Health secretary Matt Hancock has said it is “perfectly possible” that the coronavirus outbreak will peak in the UK around Easter Sunday, with as many as 1,000 deaths a day in the period leading up to it.
Speaking at the opening of the new NHS Nightingale Hospital in London, Mr Hancock suggested that the high point of the pandemic could come within weeks and said the NHS was preparing for 1,000 deaths a day or worse.
Pressed on suggestions from officials that the daily death rates could peak on 12 April, he told Sky News: "I defer to the scientists on the exact predictions they make.
"I'm not going to steer you away from that, I think that is one perfectly possible outcome.
"Of course there is uncertainty around that. Part of the challenge of communicating about this disease and our response to it is there are a lot of things we don't yet know and this is one of them.
"But we are prepared not only for that eventuality but also in case it's worse than that, because I want to make sure that the NHS is prepare for all reasonable outcomes, as well as something that might be closer to the central projection."
Modelling by the government and public health experts predicted a slow daily increase in cases of coronavirus until the number of infections was expected to shoot up, known as the peak of the outbreak.
Ministers had originally hoped to delay this period, which will put the NHS under the greatest strain, until the warmer months but lockdown measures were brought in on 23 March to flatten the peak and bring it forward.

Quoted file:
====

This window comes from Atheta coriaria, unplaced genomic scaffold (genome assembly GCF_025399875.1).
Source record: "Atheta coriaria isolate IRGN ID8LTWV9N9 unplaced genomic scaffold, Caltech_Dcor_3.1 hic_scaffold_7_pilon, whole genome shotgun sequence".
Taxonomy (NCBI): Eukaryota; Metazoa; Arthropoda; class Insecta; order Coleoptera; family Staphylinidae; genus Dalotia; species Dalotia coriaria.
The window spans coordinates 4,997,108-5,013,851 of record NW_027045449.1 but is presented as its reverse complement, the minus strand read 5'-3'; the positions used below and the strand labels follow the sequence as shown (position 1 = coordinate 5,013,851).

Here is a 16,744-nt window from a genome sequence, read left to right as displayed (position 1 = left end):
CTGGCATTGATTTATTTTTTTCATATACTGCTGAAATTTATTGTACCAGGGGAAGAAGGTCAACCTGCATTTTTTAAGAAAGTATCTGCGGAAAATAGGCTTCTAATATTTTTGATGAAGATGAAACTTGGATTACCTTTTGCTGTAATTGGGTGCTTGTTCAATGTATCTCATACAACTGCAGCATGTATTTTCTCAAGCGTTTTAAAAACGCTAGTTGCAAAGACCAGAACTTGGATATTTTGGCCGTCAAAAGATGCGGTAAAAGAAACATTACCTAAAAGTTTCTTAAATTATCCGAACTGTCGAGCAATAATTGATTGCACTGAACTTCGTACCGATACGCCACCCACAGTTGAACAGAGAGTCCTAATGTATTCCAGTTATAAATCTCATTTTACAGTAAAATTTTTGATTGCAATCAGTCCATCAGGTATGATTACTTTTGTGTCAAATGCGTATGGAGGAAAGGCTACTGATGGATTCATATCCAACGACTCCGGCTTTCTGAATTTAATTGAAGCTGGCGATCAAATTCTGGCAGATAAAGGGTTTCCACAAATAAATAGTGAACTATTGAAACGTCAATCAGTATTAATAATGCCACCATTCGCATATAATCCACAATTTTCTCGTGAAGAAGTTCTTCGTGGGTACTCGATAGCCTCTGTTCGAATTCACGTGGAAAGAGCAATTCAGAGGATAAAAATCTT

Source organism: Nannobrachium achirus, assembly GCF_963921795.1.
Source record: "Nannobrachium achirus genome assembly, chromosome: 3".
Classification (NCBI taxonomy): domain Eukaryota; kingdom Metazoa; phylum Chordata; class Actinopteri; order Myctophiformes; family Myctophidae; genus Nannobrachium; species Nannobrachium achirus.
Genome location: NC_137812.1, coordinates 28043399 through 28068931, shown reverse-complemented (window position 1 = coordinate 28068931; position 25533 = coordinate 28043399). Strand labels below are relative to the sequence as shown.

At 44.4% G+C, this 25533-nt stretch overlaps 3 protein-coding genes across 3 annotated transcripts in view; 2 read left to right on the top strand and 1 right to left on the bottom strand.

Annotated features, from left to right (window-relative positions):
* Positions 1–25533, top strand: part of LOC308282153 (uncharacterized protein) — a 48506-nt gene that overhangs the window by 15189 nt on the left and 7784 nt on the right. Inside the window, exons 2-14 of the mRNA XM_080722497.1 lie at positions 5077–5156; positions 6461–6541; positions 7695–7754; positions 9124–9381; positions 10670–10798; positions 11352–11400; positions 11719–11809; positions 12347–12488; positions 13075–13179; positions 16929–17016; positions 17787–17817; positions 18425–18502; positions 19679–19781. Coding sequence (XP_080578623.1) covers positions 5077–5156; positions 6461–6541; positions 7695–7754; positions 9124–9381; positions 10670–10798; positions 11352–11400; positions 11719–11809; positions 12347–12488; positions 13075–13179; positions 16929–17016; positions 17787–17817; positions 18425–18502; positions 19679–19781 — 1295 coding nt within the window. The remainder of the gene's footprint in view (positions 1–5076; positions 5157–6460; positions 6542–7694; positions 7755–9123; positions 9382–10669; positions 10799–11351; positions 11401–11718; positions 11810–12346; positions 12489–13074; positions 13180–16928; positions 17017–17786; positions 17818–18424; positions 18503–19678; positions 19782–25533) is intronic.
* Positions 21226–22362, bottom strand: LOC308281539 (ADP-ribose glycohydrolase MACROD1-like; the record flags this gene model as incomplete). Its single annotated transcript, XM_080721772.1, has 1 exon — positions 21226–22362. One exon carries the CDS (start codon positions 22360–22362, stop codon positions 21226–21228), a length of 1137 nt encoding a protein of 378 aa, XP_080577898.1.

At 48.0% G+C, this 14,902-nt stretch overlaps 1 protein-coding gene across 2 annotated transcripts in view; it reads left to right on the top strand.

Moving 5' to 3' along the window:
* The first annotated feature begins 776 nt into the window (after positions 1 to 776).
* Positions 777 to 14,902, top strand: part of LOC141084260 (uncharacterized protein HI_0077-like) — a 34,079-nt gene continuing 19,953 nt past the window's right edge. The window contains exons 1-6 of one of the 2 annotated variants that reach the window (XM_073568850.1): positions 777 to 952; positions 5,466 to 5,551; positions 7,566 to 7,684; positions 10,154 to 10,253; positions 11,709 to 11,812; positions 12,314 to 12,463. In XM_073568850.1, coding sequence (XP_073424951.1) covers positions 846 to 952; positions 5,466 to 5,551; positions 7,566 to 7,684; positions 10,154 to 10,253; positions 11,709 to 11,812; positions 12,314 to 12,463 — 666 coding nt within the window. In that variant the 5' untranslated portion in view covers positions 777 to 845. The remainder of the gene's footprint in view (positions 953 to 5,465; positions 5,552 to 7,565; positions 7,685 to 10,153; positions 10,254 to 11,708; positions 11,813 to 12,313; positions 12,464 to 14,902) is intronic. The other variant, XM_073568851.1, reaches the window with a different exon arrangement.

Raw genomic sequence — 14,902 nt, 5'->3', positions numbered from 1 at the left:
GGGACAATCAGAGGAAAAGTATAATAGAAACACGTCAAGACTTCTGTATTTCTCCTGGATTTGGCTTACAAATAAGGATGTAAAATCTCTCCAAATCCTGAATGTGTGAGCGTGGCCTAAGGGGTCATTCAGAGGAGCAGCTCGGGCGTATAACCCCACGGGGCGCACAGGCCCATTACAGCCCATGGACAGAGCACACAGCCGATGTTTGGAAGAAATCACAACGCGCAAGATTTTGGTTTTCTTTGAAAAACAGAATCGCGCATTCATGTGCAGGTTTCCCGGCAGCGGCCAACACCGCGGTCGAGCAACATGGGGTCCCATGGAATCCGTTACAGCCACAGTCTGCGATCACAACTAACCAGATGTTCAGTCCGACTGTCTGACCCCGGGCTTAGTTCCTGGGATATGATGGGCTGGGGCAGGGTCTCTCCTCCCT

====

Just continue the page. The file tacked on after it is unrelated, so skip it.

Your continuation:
Earlier, the health secretary said the peak would come within weeks if the public continues to observe the lockdown, saying the predictions were “very sensitive” to how many people following strict social distancing guidelines.
So far, 163,194 people in the UK have been tested for Covid-19 - roughly 0.2 per cent of the population. Some 2,921 people have died in hospital.
Mr Hancock was speaking at the ExCel Centre in London, where a new 4,000-bed field hospital has opened to care for coronavirus patients.
Set up in only nine days, the London facility is the first to open its doors, with other hospitals planned across the country, including in Birmingham, Manchester and Glasgow.
Mr Hancock said the new hospital was "testament to the work and the brilliance of the many people involved" and praised the NHS for its response to the coronavirus crisis.
He said: "In these troubled times with this invisible killer stalking the whole world, the fact that in this country we have the NHS is even more valuable than before."
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